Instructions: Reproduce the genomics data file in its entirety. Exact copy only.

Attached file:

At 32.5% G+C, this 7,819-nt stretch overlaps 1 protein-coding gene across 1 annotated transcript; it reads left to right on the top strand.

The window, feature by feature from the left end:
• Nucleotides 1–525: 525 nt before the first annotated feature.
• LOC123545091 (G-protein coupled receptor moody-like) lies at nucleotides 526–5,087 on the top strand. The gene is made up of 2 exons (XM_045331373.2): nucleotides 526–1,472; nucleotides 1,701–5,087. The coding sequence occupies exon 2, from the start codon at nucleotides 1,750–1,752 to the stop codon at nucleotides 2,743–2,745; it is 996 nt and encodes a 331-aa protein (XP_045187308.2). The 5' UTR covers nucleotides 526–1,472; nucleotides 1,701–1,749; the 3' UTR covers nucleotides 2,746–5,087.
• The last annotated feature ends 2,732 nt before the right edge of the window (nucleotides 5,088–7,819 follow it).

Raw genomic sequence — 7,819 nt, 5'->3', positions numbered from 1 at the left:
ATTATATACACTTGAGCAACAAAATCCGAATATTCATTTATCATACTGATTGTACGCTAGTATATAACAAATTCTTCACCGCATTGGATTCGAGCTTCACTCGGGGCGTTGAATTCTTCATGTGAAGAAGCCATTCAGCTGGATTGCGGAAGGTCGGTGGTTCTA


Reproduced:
At 32.5% G+C, this 7,819-nt stretch overlaps 1 protein-coding gene across 1 annotated transcript; it reads left to right on the top strand.

The window, feature by feature from the left end:
• Nucleotides 1–525: 525 nt before the first annotated feature.
• LOC123545091 (G-protein coupled receptor moody-like) lies at nucleotides 526–5,087 on the top strand. The gene is made up of 2 exons (XM_045331373.2): nucleotides 526–1,472; nucleotides 1,701–5,087. The coding sequence occupies exon 2, from the start codon at nucleotides 1,750–1,752 to the stop codon at nucleotides 2,743–2,745; it is 996 nt and encodes a 331-aa protein (XP_045187308.2). The 5' UTR covers nucleotides 526–1,472; nucleotides 1,701–1,749; the 3' UTR covers nucleotides 2,746–5,087.
• The last annotated feature ends 2,732 nt before the right edge of the window (nucleotides 5,088–7,819 follow it).

Raw genomic sequence — 7,819 nt, 5'->3', positions numbered from 1 at the left:
ATTATATACACTTGAGCAACAAAATCCGAATATTCATTTATCATACTGATTGTACGCTAGTATATAACAAATTCTTCACCGCATTGGATTCGAGCTTCACTCGGGGCGTTGAATTCTTCATGTGAAGAAGCCATTCAGCTGGATTGCGGAAGGTCGGTGGTTCTA